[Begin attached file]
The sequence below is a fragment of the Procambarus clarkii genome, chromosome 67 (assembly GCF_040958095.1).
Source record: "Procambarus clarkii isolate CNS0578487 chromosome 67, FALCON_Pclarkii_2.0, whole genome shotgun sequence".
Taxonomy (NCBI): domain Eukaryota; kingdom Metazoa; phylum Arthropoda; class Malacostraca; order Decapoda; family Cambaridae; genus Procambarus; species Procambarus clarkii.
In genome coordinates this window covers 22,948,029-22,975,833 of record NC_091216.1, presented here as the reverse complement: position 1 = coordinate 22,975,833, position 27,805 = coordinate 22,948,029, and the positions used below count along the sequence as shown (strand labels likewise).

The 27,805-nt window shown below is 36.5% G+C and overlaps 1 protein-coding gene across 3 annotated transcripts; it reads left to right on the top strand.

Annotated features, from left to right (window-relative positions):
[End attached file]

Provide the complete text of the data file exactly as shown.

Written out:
The sequence below is a fragment of the Procambarus clarkii genome, chromosome 67 (assembly GCF_040958095.1).
Source record: "Procambarus clarkii isolate CNS0578487 chromosome 67, FALCON_Pclarkii_2.0, whole genome shotgun sequence".
Taxonomy (NCBI): domain Eukaryota; kingdom Metazoa; phylum Arthropoda; class Malacostraca; order Decapoda; family Cambaridae; genus Procambarus; species Procambarus clarkii.
In genome coordinates this window covers 22,948,029-22,975,833 of record NC_091216.1, presented here as the reverse complement: position 1 = coordinate 22,975,833, position 27,805 = coordinate 22,948,029, and the positions used below count along the sequence as shown (strand labels likewise).

The 27,805-nt window shown below is 36.5% G+C and overlaps 1 protein-coding gene across 3 annotated transcripts; it reads left to right on the top strand.

Annotated features, from left to right (window-relative positions):